Book Review – The Girl Who Drank the Moon

281108522017 Newbery Medal recipient.

5 stars. Kelly Barnhill hits all the perfect notes for a satisfying middle grade fantasy in The Girl Who Drank the Moon. The story combines fantasy and fairy tale elements with dear characters, told with a sense of wonder and whimsy.

The Protectorate keeps its citizens safe from the surrounding forest and the witch who rules it by an annual sacrifice of the youngest baby in the community. The witch, Xan, is a kindhearted soul who rescues the babies, living in harmony with the world-wise yet sweet swamp monster Glerk and the hilariously hyper, undersized dragon Fyrian. Xan accidentally gifts one of the babies with magic. As Luna grows into her gifts, a madwoman in a tower and a young man in the Protectorate both seek to confront the witch.

After the initial scene where Luna is left in the woods, the plot is slow and meandering at first–interesting and pastoral, but not driven by events. The author takes the time to let the story unfold, and about halfway through I found myself reading it breathlessly to see how the threads would come together.

Barnhill’s world is creative; she builds it well through the eyes and ears of her characters. Her system of magic is interesting. The hints of the world beyond the scope of this story make it feel large; I’d love to hear some of the stories that are only mentioned in passing here.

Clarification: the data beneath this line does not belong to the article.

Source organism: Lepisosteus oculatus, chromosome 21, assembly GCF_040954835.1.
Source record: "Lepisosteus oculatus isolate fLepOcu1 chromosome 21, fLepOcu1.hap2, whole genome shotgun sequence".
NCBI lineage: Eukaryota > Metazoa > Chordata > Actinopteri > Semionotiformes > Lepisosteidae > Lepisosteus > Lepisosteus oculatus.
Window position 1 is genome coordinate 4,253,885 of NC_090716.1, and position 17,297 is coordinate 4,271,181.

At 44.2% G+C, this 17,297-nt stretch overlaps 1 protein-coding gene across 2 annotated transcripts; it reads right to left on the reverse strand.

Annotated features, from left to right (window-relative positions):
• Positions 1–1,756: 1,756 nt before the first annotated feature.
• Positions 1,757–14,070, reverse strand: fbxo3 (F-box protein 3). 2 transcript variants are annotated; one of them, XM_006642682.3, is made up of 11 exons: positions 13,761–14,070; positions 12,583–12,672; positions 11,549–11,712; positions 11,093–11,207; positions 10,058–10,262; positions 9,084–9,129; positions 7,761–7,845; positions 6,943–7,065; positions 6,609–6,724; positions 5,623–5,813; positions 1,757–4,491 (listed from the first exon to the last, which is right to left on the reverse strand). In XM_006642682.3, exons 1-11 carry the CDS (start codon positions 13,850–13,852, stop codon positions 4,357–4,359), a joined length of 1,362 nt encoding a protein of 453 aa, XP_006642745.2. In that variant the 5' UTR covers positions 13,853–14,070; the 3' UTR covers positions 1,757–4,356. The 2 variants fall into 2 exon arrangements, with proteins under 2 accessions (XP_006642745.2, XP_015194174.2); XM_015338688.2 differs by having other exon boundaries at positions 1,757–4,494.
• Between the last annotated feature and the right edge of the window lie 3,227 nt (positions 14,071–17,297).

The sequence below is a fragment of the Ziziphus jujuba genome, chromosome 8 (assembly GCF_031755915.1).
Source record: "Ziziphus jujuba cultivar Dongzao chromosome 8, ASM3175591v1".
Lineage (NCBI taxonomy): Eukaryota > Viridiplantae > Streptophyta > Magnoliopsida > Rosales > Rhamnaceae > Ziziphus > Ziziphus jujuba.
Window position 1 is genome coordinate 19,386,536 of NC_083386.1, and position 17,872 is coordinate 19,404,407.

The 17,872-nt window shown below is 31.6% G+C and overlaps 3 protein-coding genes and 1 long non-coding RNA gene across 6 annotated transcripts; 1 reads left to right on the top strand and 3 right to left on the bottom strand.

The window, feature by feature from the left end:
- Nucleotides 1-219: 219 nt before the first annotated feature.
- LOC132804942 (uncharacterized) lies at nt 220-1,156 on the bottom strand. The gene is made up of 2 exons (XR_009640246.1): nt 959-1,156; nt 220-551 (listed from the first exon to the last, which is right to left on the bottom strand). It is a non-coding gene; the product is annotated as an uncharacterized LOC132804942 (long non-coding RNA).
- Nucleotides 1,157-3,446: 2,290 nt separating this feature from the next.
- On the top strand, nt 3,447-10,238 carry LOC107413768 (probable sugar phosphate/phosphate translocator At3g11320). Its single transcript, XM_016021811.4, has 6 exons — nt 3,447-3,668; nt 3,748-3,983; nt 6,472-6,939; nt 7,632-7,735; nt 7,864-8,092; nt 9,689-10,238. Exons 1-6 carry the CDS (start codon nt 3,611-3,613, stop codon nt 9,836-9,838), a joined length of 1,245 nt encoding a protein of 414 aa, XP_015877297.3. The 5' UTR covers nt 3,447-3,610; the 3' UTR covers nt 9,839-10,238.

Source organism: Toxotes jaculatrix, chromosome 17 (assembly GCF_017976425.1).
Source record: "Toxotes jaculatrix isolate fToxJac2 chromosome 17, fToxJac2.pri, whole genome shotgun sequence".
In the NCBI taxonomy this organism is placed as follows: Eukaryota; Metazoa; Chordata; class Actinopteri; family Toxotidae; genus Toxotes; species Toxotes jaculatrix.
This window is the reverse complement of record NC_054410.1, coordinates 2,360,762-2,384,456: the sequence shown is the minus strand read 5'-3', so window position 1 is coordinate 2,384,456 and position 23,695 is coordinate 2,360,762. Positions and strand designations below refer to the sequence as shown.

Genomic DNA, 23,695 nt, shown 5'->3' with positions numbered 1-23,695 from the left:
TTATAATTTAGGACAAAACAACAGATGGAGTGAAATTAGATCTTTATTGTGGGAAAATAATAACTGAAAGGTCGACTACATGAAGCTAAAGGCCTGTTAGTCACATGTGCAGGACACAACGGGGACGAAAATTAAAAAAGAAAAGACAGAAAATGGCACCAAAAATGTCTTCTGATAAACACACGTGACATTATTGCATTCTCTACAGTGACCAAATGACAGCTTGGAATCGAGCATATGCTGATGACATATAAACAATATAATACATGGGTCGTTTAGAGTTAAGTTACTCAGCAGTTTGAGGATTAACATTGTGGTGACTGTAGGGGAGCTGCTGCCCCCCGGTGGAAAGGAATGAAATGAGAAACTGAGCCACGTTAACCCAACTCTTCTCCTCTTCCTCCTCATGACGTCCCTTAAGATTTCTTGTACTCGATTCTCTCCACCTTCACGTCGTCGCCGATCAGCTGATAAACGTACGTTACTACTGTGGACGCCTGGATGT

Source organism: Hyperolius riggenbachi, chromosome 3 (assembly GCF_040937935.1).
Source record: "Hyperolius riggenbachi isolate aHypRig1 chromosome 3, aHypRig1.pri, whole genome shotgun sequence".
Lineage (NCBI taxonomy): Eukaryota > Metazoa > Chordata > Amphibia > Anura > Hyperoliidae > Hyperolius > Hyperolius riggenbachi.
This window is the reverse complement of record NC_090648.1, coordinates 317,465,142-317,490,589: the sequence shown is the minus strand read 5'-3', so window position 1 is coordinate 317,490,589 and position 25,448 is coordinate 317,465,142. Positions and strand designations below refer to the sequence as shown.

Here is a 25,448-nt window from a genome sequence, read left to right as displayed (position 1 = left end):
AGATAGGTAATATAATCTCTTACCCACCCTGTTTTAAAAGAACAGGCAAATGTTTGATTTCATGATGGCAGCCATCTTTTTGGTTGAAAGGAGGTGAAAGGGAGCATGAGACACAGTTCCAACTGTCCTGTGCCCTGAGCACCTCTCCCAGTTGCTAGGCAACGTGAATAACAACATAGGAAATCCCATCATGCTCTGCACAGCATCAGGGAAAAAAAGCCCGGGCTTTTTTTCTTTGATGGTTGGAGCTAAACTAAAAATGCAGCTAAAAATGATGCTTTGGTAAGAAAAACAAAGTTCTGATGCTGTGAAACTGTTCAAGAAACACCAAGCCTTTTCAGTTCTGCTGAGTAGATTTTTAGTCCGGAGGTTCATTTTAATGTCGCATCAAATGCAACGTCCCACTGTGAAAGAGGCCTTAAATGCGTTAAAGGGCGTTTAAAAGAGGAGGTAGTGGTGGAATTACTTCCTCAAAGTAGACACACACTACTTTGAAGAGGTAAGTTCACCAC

What makes this book so darn likeable is the characters. Dialog is rich, and each character has a distinct personality and behaves in accordance with that personality. And the heart of the book is the bonds between Luna, Xan, Glerk, and Fyrian; they act out of love for one another. Even the bad characters can be understood (an improvement over the usual fairy tale tropes).

Themes are weighty: deception, safety vs. freedom, coming of age, the cost of our decisions. They are thoughtfully presented, and not dumbed down at all. I also appreciate that Barnhill respects the maturity of her audience enough to allow the dark moments to come through in her story. And there are certainly some moments that have intense impact; bad things definitely happen and there are characters who are truly evil.

Prose is warm, presented with a unique voice: a little rambling, a little whimsical, and always a pleasure to read. I particularly enjoyed the dialog. The interplay between Glerk and Fyrian is wonderful. Check out this little gem of warmth and humor:

[Glerk:] “We are going on a journey.”
“A real journey?” Fyrian said. “You mean, away from here?”
“That is the only kind of journey, young fellow.”

Everything about this exciting, wise, kind, and well-written gem of a story worked for me. The Girl Who Drank the Moon is well-deserving of its many accolades, and it just might become a classic of children’s literature.

Book Review – Tea with the Black Dragon

222373754.5 stars. R. A. MacAvoy’s Tea with the Black Dragon is a book that I read likely not long after its 1983 publication. Thus, I remembered little of the story or characters, yet retained a favorable impression of it. When it was a cheap Kindle buy a while back, I got it on a whim.